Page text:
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How To Use Hospital Tanks To Keep Fish Diseases From Spreading

Experienced aquarists know the importance of setting up a hospital tank to treat fish diseases. In this article you'll get practical tips on setting up and using a hosptial tank for treating fish diseases.

 

yellow-chinese-fishWhen one of your fish falls ill it may be just a matter of time before the disease spreads to the other fish in your tank. If you are able to identify the disease by the symptoms and quickly take action to treat the tank you may be able to curtail the spread of the disease, but this is not a guarantee. The best chance you have in stopping the spread of fish diseases is to remove the sick fish from your tank entirely. In order to do this you will need a quarantine or hospital tank where your fish can relax in isolation while you treat it for the disease. Once the fish has recovered you can return it to the main tank.

Requirements for a Hospital Tank

The first thing you need in order to set up a hospital tank is, of course, a spare tank. The size of this tank may be different depending on the type of fish you are currently raising, but it should be no smaller than ten gallons. The ideal size for a hospital tank is twenty gallons because it will provide sick or injured fish with enough space that they do not feel stressed. A tank this size can also double as a quarantine tank or even a breeding tank. In addition to the tank itself you will need a submersible heater, a sponge filter, or canister filter, and some kind of tank cover with lighting. A sponge filter is recommended for a hospital tank because it will fulfill the basic duty of mechanical filtration without producing a water current strong enough to disturb sick or injured fish. If you use a canister filter that utilizes filter media for chemical filtration remove any media containing carbon as this will interfere with the medications administered to the fish.

Setting Up a Hospital Tank

aquarium xs_2493614To minimize the stress to your fish and to maximize the ease of cleaning, hospital tanks should be kept relatively bare. Fill your hospital tank with as much water from the main tank as possible in order to make the transition easier on your sick or injured fish. If you do need to add new water to fill the tank, make sure it is as close in temperature to the main tank as possible. Set up your submersible aquarium heater and set it to the desired temperature. Allow the temperature in the tank to stabilize before you transfer the fish.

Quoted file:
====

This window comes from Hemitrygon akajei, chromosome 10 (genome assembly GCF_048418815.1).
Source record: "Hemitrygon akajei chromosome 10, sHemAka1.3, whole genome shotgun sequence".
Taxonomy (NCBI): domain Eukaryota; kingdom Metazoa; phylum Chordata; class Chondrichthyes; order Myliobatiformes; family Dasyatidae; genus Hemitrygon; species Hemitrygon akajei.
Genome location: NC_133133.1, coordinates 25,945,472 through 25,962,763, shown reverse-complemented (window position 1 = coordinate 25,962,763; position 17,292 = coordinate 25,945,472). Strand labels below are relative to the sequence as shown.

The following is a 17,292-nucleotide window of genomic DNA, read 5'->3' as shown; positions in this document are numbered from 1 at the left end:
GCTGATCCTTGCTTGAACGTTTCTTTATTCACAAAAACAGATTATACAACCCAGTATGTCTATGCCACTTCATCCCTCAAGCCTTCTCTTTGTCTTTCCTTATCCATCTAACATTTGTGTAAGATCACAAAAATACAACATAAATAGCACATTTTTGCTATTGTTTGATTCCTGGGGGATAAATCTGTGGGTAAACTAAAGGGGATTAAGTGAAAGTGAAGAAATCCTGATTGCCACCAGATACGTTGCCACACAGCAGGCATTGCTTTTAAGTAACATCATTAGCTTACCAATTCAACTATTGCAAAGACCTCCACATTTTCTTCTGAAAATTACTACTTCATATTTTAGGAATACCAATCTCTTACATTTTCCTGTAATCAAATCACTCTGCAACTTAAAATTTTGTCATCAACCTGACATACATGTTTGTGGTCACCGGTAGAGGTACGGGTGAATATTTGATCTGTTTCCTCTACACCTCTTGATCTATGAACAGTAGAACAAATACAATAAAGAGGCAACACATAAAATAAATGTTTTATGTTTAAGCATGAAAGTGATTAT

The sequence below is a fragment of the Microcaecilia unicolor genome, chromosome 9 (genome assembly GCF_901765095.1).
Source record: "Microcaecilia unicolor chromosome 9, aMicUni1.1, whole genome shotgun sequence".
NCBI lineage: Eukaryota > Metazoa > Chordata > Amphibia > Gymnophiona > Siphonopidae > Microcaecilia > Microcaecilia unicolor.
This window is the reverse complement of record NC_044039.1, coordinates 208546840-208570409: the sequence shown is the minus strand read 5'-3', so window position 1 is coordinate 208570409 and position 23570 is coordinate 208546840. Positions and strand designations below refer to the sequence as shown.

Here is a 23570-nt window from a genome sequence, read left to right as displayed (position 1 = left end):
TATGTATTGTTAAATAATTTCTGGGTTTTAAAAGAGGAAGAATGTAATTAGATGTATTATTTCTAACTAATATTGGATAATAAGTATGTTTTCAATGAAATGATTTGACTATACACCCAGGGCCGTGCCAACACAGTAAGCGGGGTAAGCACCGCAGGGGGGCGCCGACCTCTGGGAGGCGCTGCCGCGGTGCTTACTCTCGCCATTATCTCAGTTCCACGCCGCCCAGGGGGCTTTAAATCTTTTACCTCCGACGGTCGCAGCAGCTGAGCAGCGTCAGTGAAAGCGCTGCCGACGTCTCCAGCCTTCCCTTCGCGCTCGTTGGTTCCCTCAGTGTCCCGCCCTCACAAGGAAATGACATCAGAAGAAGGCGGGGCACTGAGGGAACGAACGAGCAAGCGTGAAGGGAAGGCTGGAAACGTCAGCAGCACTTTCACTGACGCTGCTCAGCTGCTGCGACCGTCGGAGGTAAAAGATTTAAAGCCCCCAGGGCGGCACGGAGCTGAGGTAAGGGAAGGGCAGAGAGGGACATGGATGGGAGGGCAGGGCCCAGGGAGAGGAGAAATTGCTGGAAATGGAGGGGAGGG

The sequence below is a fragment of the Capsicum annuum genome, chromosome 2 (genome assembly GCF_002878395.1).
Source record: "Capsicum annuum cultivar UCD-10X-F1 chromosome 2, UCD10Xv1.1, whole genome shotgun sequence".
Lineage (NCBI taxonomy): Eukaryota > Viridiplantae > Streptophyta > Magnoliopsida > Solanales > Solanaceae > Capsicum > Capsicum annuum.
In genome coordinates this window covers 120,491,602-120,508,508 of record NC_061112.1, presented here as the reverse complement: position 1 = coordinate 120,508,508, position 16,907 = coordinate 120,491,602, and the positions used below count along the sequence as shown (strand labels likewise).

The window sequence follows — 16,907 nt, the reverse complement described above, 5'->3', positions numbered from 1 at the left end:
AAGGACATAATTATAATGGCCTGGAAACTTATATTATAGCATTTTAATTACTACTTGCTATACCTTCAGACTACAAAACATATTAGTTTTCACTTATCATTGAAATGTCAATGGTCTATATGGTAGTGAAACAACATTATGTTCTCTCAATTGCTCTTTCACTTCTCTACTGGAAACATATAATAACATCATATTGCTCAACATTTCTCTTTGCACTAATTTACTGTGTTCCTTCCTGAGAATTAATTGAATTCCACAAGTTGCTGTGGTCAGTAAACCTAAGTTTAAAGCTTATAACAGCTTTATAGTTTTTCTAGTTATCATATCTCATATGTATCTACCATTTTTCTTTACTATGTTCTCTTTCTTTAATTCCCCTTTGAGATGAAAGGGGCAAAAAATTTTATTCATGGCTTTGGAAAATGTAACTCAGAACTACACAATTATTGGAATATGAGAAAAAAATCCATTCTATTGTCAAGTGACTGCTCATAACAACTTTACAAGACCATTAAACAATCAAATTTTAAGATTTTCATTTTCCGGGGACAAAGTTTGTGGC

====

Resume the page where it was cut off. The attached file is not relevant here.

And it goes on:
Install your sponge filter in one corner of the hospital tank and plug it in. Because you will only have one fish in your hospital tank at a time, the limited function of the sponge filter will be adequate to control waste build-up. Do not cover the bottom of your tank with substrate. Leaving the tank bottom bare will not only make it easier to clean your tank, but it will prevent the build-up of waste which could decrease the water quality in the tank and hamper your efforts at treating fish diseases. If you are worried about maintaining a colony of beneficial bacteria in your hospital tank you can fill a mesh bag with gravel from the main tank and place it in your hospital tank to ensure that the nitrogen cycle will not be interrupted. Decorate the tank sparsely with a few live plants which will increase the oxygen content in your tank and also provide your fish with a place to hide.

Using the Hospital Tank

disease xs 20243547Once you have set up your hospital tank, and the temperature has stabilized, it's time to transfer your sick or injured fish. Use extreme caution when netting your fish and move the fish as carefully as possible to avoid causing undue stress or making an existing injury worse. Once the fish has adjusted to the hospital tank you can begin your treatment regimen. When treating fish diseases, continue to feed your fish normally. If your fish has a lack of appetite, avoid over-feeding because most of the food will end up on the bottom of the tank where it will begin to break down and produce ammonia.

Maintain the cleanliness of your hospital tank in the same way you would your main tank. Perform frequent water changes, removing a small portion of the water from the hospital tank and replacing it with freshly de-chlorinated water or with water from the main tank. Time your water changes to coincide with the administration of medications so the water changes do not interfere with your treatment plan. Use a gravel vacuum to remove waste and uneaten fish food from the bottom of the tank if your sponge filter is not able to remove it all.

net xs_4669904Once your fish has recovered and you have transferred it back into the main tank you will need to disinfect the hospital tank before storing or reusing it. Empty the tank completely and re-fill it with a ten-to-one solution of water to bleach. Let the filter run for about an hour to ensure that the entire tank and the filter itself have been fully disinfected. To remove the bleach safely, empty the tank and refill it - then dose it with ten times the normal amount of de-chlorinating solution. Once you have let the filter run for at least an hour it will be safe to empty the tank then dry it and store it.

If you are frequently in need of a hospital tank for treating fish diseases, then there may be other issues at play you need to consider. Make sure the water quality in the main tank isn't suffering and that any newly purchased fish are quarantined for a least two weeks. Also, in addition to maintaining high water quality, concentrate on maintaining healthy fish by feeding a varied diet of quality fish food. Prevention techniques often work better than the cure.

 

 

 

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